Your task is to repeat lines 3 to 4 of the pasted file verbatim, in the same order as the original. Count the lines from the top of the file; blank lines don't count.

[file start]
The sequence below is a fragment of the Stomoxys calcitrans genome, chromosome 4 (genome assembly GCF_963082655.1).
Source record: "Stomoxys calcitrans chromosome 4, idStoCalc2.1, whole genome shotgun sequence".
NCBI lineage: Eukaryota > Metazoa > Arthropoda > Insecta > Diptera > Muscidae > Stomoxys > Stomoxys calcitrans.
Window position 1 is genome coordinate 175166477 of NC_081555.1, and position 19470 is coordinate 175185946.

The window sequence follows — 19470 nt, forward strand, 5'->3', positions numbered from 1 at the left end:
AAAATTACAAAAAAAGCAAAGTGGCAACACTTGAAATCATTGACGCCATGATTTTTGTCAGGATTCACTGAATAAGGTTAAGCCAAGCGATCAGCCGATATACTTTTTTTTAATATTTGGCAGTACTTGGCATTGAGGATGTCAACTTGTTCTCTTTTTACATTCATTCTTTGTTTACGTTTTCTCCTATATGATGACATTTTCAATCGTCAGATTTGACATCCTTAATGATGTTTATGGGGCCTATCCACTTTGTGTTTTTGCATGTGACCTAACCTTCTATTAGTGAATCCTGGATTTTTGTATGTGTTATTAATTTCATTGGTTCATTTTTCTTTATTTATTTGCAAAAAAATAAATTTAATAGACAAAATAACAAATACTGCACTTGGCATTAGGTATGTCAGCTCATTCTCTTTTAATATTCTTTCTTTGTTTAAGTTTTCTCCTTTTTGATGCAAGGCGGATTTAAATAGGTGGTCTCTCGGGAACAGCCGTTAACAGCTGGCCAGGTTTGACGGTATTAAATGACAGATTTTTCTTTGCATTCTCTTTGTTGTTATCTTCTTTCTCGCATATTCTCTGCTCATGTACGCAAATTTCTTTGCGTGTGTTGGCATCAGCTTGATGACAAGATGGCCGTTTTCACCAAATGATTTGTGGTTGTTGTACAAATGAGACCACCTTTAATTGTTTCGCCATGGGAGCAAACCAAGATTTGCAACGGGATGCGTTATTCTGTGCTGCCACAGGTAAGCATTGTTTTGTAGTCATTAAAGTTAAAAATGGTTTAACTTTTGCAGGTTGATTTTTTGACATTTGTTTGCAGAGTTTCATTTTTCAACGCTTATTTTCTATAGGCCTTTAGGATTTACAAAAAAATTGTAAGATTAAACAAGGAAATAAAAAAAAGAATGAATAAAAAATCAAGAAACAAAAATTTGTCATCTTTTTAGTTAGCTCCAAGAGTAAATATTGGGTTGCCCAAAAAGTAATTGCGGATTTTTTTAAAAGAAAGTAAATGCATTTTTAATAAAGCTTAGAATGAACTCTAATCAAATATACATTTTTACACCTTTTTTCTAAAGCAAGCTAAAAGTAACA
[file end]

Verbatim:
NCBI lineage: Eukaryota > Metazoa > Arthropoda > Insecta > Diptera > Muscidae > Stomoxys > Stomoxys calcitrans.
Window position 1 is genome coordinate 175166477 of NC_081555.1, and position 19470 is coordinate 175185946.